TOM DAVIS: Losing Justin Kenny will hurt News-Sentinel.com, but it’ll hurt me more

A framed photo shows News-Sentinel.com employees Tom Davis (second from left) and Justin Kenny (back row, far right) posing during a photo of the Peru Tribune staff earlier in their careers. The two have worked together for 12 years at three different newspapers and now a web site. Kenny's last day at News-Sentinel.com was Wednesday. (By Tom Davis of News-Sentinel.com)
Vietnam and Iraq war veteran Dewey Price discusses his service with News-Sentinel Multimedia Editor Justin Kenny. - For Honor Flight series (Photo by Dan Vance of The News-Sentinel)
News-Sentinel.com Multimedia Editor Justin Kenny awards Homestead's Jiya Wright with a plaque for being named the 2017 News- Sentinel Prep Football Player of the Year.
Vietnam and Iraq war veteran Dewey Price discusses his service with News-Sentinel Multimedia Editor Justin Kenny. - For Honor Flight series (Photo by Dan Vance of The News-Sentinel)

“Two days from now, I have no idea who in the Hell I’ll call with this question.”

Those were my first words to fellow News-Sentinel.com employee Justin Kenny when I called him with a journalistic dilemma Tuesday, and they capture my feelings as I deal with the fact that as of today I won’t have Kenny on speed-dial as I have for over a decade.

Kenny announced recently that he was departing News-Sentinel.com for a marketing position with Optimum Performance Sports and Wednesday was his final day as a teammate of mine, which – and this is not hyperbole – is an incredibly distressing day for me both professionally and personally.

In the newspaper industry, fellow employees come and go with some degree of regularity, but in the case of The News-Sentinel, now News-Sentinel.com, a departure is far less frequent than at most.

This business has evolved through time as a place to lay professional roots.

My desk is surrounded by three guys (Kevin Leininger, Reggie Hayes, and Blake Sebring) that possess over a century of professional experience and that is often a comforting situation to find myself in.

In the case of Kenny, however, his leaving my professional world will not be reassuring in any way, not just because I am losing a resource of knowledge and experience, but more so because he and I are paralleled souls, who have endured a truly unique set of professional and personal moments since first meeting and those dizzying moments have forged an unbreakable bond.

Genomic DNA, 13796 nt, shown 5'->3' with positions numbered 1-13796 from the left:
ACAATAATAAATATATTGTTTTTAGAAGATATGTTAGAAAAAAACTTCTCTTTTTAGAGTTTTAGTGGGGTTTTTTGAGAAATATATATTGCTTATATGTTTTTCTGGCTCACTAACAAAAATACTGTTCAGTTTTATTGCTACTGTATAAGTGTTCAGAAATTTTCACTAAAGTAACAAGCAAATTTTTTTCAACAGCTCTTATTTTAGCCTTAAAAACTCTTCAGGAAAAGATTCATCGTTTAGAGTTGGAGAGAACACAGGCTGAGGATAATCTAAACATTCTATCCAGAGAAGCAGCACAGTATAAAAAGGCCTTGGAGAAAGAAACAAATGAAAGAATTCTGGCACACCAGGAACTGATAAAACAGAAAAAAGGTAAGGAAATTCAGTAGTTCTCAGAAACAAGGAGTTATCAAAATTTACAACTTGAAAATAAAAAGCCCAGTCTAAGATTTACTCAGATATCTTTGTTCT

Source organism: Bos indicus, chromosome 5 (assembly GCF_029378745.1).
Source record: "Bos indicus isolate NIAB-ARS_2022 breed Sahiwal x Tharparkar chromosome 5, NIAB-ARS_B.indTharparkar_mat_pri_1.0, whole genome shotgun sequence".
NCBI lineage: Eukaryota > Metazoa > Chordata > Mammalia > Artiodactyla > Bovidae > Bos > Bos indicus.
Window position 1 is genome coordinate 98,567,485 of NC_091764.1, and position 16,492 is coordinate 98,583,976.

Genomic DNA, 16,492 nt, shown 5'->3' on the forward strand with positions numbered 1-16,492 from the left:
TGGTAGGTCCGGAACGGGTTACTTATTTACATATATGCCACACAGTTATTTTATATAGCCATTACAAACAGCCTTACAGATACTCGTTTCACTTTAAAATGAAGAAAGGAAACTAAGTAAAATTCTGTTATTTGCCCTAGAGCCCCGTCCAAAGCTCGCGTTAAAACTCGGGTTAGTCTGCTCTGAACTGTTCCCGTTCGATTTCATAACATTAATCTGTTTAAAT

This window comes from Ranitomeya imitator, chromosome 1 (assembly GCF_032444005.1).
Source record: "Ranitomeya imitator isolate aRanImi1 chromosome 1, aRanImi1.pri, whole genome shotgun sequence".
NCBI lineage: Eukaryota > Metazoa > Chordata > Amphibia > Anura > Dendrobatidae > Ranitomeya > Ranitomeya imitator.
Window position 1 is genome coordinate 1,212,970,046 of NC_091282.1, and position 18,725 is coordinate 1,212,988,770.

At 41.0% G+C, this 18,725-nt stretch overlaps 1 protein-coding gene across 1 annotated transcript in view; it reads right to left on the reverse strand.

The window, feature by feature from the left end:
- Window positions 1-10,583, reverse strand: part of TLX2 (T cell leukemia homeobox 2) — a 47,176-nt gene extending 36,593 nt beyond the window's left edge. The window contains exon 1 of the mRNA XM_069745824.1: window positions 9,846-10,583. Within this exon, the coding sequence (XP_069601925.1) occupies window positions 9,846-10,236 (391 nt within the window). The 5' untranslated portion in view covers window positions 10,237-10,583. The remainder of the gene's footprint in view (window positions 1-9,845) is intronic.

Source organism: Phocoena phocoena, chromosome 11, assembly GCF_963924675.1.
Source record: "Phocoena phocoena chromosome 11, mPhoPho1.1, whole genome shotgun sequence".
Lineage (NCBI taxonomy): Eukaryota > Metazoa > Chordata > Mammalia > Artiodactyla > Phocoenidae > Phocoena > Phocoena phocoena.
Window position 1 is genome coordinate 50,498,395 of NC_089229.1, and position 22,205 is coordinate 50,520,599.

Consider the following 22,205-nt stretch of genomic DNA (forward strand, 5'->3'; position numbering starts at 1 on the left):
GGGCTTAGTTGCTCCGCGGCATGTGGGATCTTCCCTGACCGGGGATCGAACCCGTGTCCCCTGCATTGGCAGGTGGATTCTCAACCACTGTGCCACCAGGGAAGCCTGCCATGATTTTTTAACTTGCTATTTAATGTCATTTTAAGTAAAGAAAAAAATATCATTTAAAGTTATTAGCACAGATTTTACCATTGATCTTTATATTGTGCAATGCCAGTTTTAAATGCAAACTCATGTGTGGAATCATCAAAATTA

Kenny and I first met when, as managing editor of the Peru Tribune, I hired him as a sports reporter fresh out of then-IPFW.

During his time in Peru, Justin did what he has ever since, which is used his great work ethic, coupled with a vast knowledge of sports and an ability to write, to produce tremendous content for the readership, which is precisely why when I later interviewed to lead the newsroom at The Herald-Press in Huntington, I told the publisher “I’m not coming without Justin Kenny as my sports editor.”

The trying time we spent together at The Herald-Press (even his wife, Wendy, got caught into the fray) left us figuratively battered, though not literally beaten. He and I (and Wendy) could live to 100 and we’ll always have the memories of The Herald-Press to reflect on in a head-shaking way.

He and I endured the public tumult of redesigning the paper (I took the American flag off of the masthead!) and the chaos of a massive sports story unfolding (Huntington University icon Steve Platt retired as men’s basketball coach), both of which happened before lunch on our first day.

All the while, the newsroom, filled with bitter, spiteful employees (three internal candidates were passed over for the editor position), fumed with anger at both of us.

Each eventually resigned (some before we arrived, others while we were unpacking, and the rest shortly thereafter), leaving Justin and I (and Wendy) to forge on unwavering in our conviction, which is what we have done with great success to this day.

Kenny earned an internal promotion and left me for awhile, but we reunited a couple of years later with The News-Sentinel and our relationship has morphed from “mentor teaching the pupil” to “pupil guides the mentor,” which is why the aforementioned phone call happens several times each week.

My affinity for Justin isn’t based solely on years passing, but internally I have beamed with pride as I have watched him evolve into an opinionated leader, who thrives with a creative thought process, to the seismic issues that plague our industry.

I smile when I read one of Justin’s (many) columns in which he will take a contrarian perspective, though he knows full well as he is typing the words that he will endure grief because of them.

At times, Kenny has become, whether he’ll admit to such or not, a younger Tom Davis. And because of his insight, at times, whether I’ll admit to such or not, I have become the 51-year-old version of Justin Kenny.

News-Sentinel.com is going to miss the contributions of Kenny to an unfathomable degree. His knowledge and professional network within this community, in terms of prep sports, is unmatched. I’ll miss all of that, as well. But mostly, I’ll just miss having Justin as a daily presence in my world.

This column is the commentary of the writer and does not necessarily reflect the views or opinions of The News-Sentinel. Email Tom Davis at Tdavis@news-sentinel.com.

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